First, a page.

Baby Killing TreeLeaving S-21, we headed down to the Killing Fields 14k outside the city. A large mass cemetery where the KR brutally murdered the Cambodians. A really well done audio tour is provided, allowing you to walk around taking your time in what is now a nice and peaceful garden, listening to first hand stories on what happened only 35 years ago. One horrible aspect of the KR is how they not only killed who they deemed against them, but also their full family including children to avoid any revenge attack. The “baby killing tree” and nearby mass grave sent shivers up my spine. The central shrine holds an eery collection of bones and skulls sorted by how they were killed.

At the end the KR killed three million Cambodians like this, a massive amount of the total population of ten million. Many of those responsible are still being tried.

Spending a few more days around the rest of the city, we found the Cambodians to be friendly warm people. Plenty of great places to eat and drink, beer was still über cheap and the food was amazing.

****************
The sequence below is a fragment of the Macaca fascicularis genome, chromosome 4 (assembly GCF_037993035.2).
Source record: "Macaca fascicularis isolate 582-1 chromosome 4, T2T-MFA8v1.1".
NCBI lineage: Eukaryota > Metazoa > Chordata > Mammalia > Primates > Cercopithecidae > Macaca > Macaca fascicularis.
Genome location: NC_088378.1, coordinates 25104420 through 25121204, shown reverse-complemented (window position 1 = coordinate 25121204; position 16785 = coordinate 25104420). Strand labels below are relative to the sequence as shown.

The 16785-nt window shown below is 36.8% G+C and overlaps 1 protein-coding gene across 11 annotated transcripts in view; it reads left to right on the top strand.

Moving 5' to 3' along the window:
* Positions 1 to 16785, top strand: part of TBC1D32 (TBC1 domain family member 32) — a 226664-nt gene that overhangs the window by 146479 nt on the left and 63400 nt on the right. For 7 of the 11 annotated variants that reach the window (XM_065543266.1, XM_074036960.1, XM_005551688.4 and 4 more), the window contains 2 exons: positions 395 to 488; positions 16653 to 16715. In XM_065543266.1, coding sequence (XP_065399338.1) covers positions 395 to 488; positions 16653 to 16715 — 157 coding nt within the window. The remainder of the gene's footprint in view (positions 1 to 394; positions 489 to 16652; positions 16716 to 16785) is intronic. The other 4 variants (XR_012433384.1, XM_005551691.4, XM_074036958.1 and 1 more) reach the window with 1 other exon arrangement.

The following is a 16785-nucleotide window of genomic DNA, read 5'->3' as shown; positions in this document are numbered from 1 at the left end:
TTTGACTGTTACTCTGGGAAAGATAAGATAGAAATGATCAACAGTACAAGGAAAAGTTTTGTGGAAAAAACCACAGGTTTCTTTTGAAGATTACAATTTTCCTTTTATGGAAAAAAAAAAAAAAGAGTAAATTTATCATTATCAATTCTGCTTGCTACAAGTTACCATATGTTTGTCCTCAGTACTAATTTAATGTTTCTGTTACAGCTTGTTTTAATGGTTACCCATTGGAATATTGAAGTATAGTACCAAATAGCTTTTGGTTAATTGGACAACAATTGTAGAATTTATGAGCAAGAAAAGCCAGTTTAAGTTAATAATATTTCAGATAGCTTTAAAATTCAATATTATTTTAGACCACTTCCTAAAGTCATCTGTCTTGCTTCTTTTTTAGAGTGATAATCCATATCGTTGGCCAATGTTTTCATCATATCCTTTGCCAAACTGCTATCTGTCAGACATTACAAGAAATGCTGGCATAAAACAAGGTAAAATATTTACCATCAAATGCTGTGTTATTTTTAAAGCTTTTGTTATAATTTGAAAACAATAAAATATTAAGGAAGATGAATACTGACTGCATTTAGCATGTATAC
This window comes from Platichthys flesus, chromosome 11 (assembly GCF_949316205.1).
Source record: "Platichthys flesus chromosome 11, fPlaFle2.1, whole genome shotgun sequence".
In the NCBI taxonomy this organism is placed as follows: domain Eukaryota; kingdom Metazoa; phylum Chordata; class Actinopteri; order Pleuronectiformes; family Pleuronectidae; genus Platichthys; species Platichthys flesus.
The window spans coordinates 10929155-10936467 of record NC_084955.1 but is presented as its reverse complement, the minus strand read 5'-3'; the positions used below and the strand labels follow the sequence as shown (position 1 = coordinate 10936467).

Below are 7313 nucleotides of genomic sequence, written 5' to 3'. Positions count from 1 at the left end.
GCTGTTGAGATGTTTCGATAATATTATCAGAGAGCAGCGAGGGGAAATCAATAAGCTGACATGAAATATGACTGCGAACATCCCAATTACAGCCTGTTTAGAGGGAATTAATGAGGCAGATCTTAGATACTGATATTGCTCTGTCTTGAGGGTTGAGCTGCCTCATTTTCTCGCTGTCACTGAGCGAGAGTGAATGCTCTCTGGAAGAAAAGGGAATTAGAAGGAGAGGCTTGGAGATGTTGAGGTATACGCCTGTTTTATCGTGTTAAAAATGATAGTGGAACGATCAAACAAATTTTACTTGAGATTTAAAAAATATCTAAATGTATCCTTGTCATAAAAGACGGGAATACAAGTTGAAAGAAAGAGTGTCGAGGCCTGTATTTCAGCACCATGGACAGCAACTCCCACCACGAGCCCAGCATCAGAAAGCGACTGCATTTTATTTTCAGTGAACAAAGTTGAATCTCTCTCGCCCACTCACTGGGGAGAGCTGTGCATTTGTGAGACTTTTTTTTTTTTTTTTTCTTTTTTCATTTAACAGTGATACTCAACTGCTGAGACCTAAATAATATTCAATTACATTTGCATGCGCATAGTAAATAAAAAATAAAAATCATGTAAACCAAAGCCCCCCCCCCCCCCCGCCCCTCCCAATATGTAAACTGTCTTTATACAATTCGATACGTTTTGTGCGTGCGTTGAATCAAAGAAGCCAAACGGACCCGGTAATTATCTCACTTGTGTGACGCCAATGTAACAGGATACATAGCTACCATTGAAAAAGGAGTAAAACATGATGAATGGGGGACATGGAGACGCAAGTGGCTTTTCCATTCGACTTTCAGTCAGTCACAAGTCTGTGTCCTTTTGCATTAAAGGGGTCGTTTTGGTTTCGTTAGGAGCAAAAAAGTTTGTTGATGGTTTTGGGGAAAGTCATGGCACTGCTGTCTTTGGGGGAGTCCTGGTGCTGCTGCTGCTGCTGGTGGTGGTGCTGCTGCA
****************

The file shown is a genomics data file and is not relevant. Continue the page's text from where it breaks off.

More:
I was interested in going to the theme park that we walked past until I read Trip Advisor and the stories of people falling out of the rides, the body being moved the the ride reopening that same day, eh no thanks!

Mekong Delta

Mekong Sunset

The Mekong river has been a constant presence through our time in South East Asia, but it was the delta region we were keen to explore. The delta is a heavily populated area where life is lived on the water – houses, markets and restaurants float on the canals, interspersed with islands that have their own distinct communities and cultures. We booked a 3 day trip which promised to show us the highlights of the area, but at the risk of sounding like cynical travellers, it didn’t really live up to expectations. Whether it’s because we’ve been spoiled by what we’ve seen so far, or if the delta isn’t what it used to be, who knows.